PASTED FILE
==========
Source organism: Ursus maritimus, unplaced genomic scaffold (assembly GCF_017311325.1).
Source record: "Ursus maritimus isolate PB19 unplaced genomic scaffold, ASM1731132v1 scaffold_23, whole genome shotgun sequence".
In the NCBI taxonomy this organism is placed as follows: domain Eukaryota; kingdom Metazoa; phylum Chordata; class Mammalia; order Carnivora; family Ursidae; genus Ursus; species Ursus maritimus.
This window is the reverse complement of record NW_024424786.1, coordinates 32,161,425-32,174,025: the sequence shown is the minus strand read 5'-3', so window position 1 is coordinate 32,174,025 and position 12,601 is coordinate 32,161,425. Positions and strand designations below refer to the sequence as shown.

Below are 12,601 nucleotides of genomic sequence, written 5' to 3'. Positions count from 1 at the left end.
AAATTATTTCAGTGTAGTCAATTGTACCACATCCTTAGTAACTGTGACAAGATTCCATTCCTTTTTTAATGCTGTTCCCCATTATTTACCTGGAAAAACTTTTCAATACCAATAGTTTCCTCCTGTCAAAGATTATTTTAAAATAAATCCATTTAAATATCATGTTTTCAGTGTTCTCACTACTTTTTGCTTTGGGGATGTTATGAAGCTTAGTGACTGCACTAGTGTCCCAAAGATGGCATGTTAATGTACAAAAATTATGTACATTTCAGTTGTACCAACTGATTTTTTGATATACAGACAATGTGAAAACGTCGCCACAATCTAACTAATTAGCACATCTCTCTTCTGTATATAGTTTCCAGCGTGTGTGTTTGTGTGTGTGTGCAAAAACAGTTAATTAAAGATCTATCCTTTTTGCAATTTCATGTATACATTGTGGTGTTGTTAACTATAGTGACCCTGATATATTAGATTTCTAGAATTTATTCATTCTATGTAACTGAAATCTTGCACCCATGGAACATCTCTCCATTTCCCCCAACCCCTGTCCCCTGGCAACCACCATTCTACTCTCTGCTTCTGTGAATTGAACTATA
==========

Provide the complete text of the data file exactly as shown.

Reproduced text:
Source organism: Ursus maritimus, unplaced genomic scaffold (assembly GCF_017311325.1).
Source record: "Ursus maritimus isolate PB19 unplaced genomic scaffold, ASM1731132v1 scaffold_23, whole genome shotgun sequence".
In the NCBI taxonomy this organism is placed as follows: domain Eukaryota; kingdom Metazoa; phylum Chordata; class Mammalia; order Carnivora; family Ursidae; genus Ursus; species Ursus maritimus.
This window is the reverse complement of record NW_024424786.1, coordinates 32,161,425-32,174,025: the sequence shown is the minus strand read 5'-3', so window position 1 is coordinate 32,174,025 and position 12,601 is coordinate 32,161,425. Positions and strand designations below refer to the sequence as shown.

Below are 12,601 nucleotides of genomic sequence, written 5' to 3'. Positions count from 1 at the left end.
AAATTATTTCAGTGTAGTCAATTGTACCACATCCTTAGTAACTGTGACAAGATTCCATTCCTTTTTTAATGCTGTTCCCCATTATTTACCTGGAAAAACTTTTCAATACCAATAGTTTCCTCCTGTCAAAGATTATTTTAAAATAAATCCATTTAAATATCATGTTTTCAGTGTTCTCACTACTTTTTGCTTTGGGGATGTTATGAAGCTTAGTGACTGCACTAGTGTCCCAAAGATGGCATGTTAATGTACAAAAATTATGTACATTTCAGTTGTACCAACTGATTTTTTGATATACAGACAATGTGAAAACGTCGCCACAATCTAACTAATTAGCACATCTCTCTTCTGTATATAGTTTCCAGCGTGTGTGTTTGTGTGTGTGTGCAAAAACAGTTAATTAAAGATCTATCCTTTTTGCAATTTCATGTATACATTGTGGTGTTGTTAACTATAGTGACCCTGATATATTAGATTTCTAGAATTTATTCATTCTATGTAACTGAAATCTTGCACCCATGGAACATCTCTCCATTTCCCCCAACCCCTGTCCCCTGGCAACCACCATTCTACTCTCTGCTTCTGTGAATTGAACTATA